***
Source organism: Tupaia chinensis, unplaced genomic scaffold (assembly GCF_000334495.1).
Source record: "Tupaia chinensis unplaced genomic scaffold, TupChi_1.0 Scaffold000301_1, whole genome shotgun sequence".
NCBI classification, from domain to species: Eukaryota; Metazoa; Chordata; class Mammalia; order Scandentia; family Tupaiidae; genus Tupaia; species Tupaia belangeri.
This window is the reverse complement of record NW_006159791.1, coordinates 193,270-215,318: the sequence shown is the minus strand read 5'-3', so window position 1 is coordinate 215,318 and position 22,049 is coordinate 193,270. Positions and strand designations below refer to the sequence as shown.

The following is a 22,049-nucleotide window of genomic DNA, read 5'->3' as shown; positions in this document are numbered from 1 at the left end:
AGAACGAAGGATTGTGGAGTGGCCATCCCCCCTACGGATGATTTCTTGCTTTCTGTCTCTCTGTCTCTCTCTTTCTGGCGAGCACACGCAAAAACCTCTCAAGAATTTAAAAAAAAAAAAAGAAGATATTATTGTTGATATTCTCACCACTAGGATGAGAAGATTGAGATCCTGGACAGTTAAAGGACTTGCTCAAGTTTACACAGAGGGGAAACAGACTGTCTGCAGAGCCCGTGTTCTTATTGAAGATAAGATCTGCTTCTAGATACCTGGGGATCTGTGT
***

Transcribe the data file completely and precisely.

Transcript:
Source organism: Tupaia chinensis, unplaced genomic scaffold (assembly GCF_000334495.1).
Source record: "Tupaia chinensis unplaced genomic scaffold, TupChi_1.0 Scaffold000301_1, whole genome shotgun sequence".
NCBI classification, from domain to species: Eukaryota; Metazoa; Chordata; class Mammalia; order Scandentia; family Tupaiidae; genus Tupaia; species Tupaia belangeri.
This window is the reverse complement of record NW_006159791.1, coordinates 193,270-215,318: the sequence shown is the minus strand read 5'-3', so window position 1 is coordinate 215,318 and position 22,049 is coordinate 193,270. Positions and strand designations below refer to the sequence as shown.

The following is a 22,049-nucleotide window of genomic DNA, read 5'->3' as shown; positions in this document are numbered from 1 at the left end:
AGAACGAAGGATTGTGGAGTGGCCATCCCCCCTACGGATGATTTCTTGCTTTCTGTCTCTCTGTCTCTCTCTTTCTGGCGAGCACACGCAAAAACCTCTCAAGAATTTAAAAAAAAAAAAAGAAGATATTATTGTTGATATTCTCACCACTAGGATGAGAAGATTGAGATCCTGGACAGTTAAAGGACTTGCTCAAGTTTACACAGAGGGGAAACAGACTGTCTGCAGAGCCCGTGTTCTTATTGAAGATAAGATCTGCTTCTAGATACCTGGGGATCTGTGT